The possibility of using the windblown sands that occur in the northern areas of South West Africa for the construction of all-weather roads to carry heavy truck traffic has been investigated. Laboratory investigations and field trials in Pretoria, South Africa, showed that bituminous stabilization of these sands was promising, and a full-scale road experiment to test a limited number of bases of bituminous-stabilized sand was constructed in the homeland of Owambo, South West Africa. This paper describes the laying of the experiment and the construction techniques and control measures used. A new technique that establishes the optimum time for the compaction of a cutback bituminous-stabilized sand mixture after aeration by using a vane shear apparatus is described. The vane shear apparatus was also used to measure the in situ shear strengths of the various experimental bituminous-stabilized sand bases after compaction and during service; the results of these measurements, together with performance data after 8 years service with respect to deformation and cracking, are discussed. Laboratory and field studies are described and predictions about the performance of a bituminous-stabilized sand base under varying traffic conditions are made by using the best known techniques available at this time.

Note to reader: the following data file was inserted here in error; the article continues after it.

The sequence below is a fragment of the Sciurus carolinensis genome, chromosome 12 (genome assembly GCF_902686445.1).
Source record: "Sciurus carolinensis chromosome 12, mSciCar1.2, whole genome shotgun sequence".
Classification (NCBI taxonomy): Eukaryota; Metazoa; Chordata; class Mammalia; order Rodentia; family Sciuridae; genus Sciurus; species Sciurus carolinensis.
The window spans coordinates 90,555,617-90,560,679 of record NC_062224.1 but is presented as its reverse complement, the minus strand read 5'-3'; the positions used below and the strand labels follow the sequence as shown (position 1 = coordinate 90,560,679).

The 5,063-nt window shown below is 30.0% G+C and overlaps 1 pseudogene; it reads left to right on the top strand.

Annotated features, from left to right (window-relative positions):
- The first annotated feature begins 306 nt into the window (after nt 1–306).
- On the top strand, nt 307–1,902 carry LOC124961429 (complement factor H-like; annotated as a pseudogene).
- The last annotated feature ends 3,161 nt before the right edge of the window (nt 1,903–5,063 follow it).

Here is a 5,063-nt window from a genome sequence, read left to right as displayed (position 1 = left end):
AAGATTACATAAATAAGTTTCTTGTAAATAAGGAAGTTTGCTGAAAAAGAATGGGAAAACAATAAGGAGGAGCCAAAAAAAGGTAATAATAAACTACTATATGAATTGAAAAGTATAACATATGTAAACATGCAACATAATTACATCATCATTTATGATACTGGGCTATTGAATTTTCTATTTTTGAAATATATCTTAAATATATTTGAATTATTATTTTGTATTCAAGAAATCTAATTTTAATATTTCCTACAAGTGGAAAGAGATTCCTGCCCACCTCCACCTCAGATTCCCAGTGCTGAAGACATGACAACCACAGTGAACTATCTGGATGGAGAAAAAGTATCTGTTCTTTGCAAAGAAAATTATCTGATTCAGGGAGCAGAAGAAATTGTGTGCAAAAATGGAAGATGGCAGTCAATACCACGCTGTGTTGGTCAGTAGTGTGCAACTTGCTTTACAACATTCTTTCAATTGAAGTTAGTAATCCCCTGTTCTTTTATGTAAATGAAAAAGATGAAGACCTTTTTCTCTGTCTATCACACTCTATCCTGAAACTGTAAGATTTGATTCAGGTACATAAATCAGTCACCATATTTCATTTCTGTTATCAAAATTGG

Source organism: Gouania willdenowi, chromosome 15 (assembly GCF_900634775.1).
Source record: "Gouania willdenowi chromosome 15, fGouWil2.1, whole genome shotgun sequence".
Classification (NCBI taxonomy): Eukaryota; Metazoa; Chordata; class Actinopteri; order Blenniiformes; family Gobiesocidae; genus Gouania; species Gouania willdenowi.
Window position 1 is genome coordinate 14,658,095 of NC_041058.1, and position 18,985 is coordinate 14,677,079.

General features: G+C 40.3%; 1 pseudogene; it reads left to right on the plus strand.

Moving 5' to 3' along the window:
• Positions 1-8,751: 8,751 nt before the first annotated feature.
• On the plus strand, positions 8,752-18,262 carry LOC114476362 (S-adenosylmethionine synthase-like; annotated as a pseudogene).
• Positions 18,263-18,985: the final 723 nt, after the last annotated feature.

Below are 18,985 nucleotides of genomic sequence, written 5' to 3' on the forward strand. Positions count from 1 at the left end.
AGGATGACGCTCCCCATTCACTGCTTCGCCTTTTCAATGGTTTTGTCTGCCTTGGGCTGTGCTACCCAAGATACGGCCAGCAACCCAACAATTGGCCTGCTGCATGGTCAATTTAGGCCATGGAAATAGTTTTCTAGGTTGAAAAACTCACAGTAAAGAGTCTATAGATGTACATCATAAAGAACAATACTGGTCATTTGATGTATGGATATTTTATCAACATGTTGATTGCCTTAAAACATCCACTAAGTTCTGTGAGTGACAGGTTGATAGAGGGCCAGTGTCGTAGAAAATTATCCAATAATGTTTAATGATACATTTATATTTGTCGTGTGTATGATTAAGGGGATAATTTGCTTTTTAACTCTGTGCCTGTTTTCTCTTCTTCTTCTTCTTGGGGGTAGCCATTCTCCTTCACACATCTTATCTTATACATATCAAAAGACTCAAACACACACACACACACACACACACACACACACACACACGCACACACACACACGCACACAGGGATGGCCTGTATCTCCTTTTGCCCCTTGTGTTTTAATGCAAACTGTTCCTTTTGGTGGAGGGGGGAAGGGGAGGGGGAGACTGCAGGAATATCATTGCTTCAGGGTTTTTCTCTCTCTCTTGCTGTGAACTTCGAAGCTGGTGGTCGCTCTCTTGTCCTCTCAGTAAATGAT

Media Info

  • Media Type: Print
  • Features: Figures; Photos; References; Tables;
  • Pagination: pp 52-61
  • Monograph Title: Stabilization of soils
  • Serial:

Subject/Index Terms

Filing Info

  • Accession Number: 00177119
  • Record Type: Publication
  • ISBN: 0309026709
  • Files: TRIS, TRB
  • Created Date: Jun 28 1978 12:00AM